Welcome to My Net Worth, our regular column on the lives and motivations of our country’s top business, legal and political people in their own words.
Kirsten Patterson has had extensive governance and leadership experience since she graduated with a law degree.
Her early roles included national human resources manager for the Stagecoach bus group, HR manager and then corporate services general manager at New Zealand Rugby, and country head of Chartered Accountants Australia and NZ.
She became the chief executive of the Institute of Directors in May 2017.
She has also been actively involved in community initiatives, including as a board member of the Plunket Society in Wellington/Wairarapa, chair of the Hutt City Community Facilities Trust and the Wellington Homeless Women’s Trust, a trustee and board member of the Voices of Hope mental health advocacy group and, since 2016, a board member of the NZ Rugby Foundation, which supports seriously injured players.
A strong advocate of diversity, she was a founding member of Global Women’s “Champions for Change” – a group of senior executives and directors who commit to diversity in the workplace – and a founding member of Women in Sport Aotearoa / Ngā Wāhine Hākinakina o Aotearoa.
I grew up in Whakatāne. We lived in a funeral home because my parents were funeral directors. It was a very unusual living environment, but it was great because I had Mum and Dad around all the time. I used to come home from school and be immersed in that world with them.
I was quite a shy child, although I was really naughty at school. I got suspended on my first day when I was five because I went around telling the other kids that they can't legally make us be here until we’re six and we should go home. I did end up being the head girl at Whakatāne High School, though.
Growing up in a funeral home helped me develop cultural competency and emotional intelligence. Living in a small-business household also developed my business knowledge.
I went to funeral director college and became a qualified funeral director. That’s where I met my husband, Andrew.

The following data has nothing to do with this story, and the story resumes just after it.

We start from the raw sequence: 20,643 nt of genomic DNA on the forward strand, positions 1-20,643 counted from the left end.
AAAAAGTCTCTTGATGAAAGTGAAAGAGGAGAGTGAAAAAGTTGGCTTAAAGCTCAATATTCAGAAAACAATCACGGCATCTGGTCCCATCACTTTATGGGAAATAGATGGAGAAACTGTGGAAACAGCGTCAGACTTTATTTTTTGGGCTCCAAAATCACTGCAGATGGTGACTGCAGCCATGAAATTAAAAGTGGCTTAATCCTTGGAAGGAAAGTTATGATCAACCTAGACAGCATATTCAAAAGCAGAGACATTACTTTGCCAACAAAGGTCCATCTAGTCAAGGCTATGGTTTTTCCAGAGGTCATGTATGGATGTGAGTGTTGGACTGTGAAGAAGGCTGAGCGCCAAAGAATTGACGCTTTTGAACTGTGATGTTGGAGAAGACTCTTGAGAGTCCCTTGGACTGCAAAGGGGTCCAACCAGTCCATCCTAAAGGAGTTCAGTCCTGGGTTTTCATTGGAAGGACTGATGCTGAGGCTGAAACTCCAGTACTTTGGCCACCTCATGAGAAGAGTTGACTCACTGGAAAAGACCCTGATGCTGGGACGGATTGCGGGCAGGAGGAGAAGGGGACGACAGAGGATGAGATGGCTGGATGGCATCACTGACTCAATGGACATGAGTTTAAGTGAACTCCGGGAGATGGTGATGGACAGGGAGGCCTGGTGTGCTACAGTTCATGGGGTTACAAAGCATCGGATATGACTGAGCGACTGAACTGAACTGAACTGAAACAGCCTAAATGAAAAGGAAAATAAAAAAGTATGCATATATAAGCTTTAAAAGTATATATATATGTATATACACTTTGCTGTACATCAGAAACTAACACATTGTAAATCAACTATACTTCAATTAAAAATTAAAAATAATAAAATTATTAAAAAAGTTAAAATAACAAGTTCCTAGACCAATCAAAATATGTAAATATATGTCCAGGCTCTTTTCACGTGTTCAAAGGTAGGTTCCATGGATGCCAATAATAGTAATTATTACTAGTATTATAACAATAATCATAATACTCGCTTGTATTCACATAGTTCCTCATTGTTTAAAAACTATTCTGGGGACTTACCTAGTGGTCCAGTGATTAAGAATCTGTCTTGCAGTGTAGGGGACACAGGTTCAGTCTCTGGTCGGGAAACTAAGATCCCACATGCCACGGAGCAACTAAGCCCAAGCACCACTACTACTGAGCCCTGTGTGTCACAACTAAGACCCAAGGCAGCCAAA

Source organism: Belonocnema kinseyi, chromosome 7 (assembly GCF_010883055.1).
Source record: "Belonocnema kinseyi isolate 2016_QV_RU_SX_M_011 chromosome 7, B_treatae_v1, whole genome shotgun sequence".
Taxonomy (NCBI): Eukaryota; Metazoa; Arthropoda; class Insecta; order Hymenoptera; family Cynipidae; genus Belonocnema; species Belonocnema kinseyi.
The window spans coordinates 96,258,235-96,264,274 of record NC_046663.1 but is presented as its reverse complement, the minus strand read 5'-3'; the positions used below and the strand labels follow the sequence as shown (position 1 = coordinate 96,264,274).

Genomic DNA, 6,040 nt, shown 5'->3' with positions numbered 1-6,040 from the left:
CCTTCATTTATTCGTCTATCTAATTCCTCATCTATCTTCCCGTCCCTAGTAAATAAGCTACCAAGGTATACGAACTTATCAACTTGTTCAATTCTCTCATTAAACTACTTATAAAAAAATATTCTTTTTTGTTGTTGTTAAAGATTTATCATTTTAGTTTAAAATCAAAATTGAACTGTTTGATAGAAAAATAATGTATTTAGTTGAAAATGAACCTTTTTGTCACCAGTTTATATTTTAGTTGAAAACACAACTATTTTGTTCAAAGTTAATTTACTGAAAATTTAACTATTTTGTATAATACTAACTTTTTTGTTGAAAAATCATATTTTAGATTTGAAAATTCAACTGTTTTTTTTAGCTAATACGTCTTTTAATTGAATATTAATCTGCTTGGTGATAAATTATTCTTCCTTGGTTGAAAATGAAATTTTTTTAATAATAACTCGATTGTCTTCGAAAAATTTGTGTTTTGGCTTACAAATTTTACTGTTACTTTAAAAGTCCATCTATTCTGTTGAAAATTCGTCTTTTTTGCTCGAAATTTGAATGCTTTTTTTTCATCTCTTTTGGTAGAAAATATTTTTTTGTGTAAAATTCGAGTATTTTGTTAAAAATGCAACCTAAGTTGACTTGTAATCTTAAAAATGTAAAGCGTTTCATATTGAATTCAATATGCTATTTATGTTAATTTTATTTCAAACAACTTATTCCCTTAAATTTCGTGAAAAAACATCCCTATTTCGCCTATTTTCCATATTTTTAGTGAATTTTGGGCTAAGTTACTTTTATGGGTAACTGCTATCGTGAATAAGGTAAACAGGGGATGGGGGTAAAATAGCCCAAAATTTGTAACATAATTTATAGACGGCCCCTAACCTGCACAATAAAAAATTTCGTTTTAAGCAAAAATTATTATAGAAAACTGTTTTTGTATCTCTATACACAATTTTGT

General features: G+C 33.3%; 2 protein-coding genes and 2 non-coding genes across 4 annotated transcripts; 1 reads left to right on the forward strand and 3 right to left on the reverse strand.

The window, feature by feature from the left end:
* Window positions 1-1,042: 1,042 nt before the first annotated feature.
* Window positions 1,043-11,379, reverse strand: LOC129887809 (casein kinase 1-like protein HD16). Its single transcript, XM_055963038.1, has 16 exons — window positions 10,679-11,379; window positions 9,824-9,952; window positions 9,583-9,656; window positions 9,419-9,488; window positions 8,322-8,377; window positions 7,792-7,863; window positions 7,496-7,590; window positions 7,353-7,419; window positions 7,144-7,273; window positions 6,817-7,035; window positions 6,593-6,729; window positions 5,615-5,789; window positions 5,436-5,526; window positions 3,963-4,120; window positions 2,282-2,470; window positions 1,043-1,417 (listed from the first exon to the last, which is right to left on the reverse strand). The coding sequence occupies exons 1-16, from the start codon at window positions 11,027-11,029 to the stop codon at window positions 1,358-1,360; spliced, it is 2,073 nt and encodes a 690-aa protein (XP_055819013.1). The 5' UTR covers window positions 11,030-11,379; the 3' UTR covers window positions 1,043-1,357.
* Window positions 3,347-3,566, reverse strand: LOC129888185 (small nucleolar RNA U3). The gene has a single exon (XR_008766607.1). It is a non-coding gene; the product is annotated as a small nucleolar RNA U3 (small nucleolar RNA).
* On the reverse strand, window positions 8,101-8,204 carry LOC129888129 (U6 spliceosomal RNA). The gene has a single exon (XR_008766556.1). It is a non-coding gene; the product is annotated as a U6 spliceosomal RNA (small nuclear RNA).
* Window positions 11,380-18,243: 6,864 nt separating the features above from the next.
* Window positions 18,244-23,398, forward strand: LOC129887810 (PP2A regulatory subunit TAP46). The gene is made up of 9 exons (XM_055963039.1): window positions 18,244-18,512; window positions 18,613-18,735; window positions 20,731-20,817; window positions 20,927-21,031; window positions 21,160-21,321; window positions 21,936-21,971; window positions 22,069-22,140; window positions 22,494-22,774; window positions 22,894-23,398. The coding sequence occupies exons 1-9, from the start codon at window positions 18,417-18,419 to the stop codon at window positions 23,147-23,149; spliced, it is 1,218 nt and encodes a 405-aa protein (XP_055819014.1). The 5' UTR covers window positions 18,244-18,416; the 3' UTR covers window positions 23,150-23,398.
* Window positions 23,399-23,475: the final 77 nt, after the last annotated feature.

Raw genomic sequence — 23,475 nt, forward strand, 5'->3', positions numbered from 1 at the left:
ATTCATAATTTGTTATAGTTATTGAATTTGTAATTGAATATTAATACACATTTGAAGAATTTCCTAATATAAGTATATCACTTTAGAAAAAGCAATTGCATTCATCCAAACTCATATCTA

I try to live by being present. I still save for my retirement. I'm still responsible in terms of thinking that there will be a tomorrow, but also just appreciating today.
I’m very proud of raising good humans. My kids are 15 and 12. My family is, of course, the most important thing to me. In business, I’m proud of helping people develop along the way. I get a lot of personal satisfaction from that; it’s a real motivator for me.
If I look back, one of the big reflection points for me is I've travelled too much. I was away too often when my kids were young. I probably haven't been a great role model in that regard for people on my team.
I’m not the least bit sporty, so it’s ironic that I ended up working at the NZ Rugby Union. I get listed in all these women-in-sport things and it’s hilarious because I've never played a sport in my life.
I am a resilient person, but I still have elements of self-doubt, that voice in your head, whether that's impostor syndrome or however it's presented.
The best advice I’ve been given is from UK economist Sir John Kay. He made a comment that has stuck with me: “Too long have we been in the hands of people who see leadership as a prize and not as a responsibility.” That’s absolutely guided me.
I use servant leadership as a model. I’m not into a command-and-control hierarchy. Your best strategy is to treat your staff like customers.
My husband’s fantastic. I can go home from work and say I've had an incredibly stressful day in my very important job. He keeps me grounded, because he may have done two or three funerals that day.
I keep a sticker on my phone which says “Mr Baxter”. He was a man my husband did a funeral for, and it reminds me there are more important things than our corporate world.
I’m actively involved in non-profit volunteering and governance. And that provides me with a change of pace and perspective.
I like a bit of whimsy in my life. I’m addicted to Disney. I have Hong Kong Disney and Shanghai Disney left, to complete the set. I love the escapism, the fun and the history of it.
As told to Jacqui Loates-Haver.
This interview has been edited for clarity.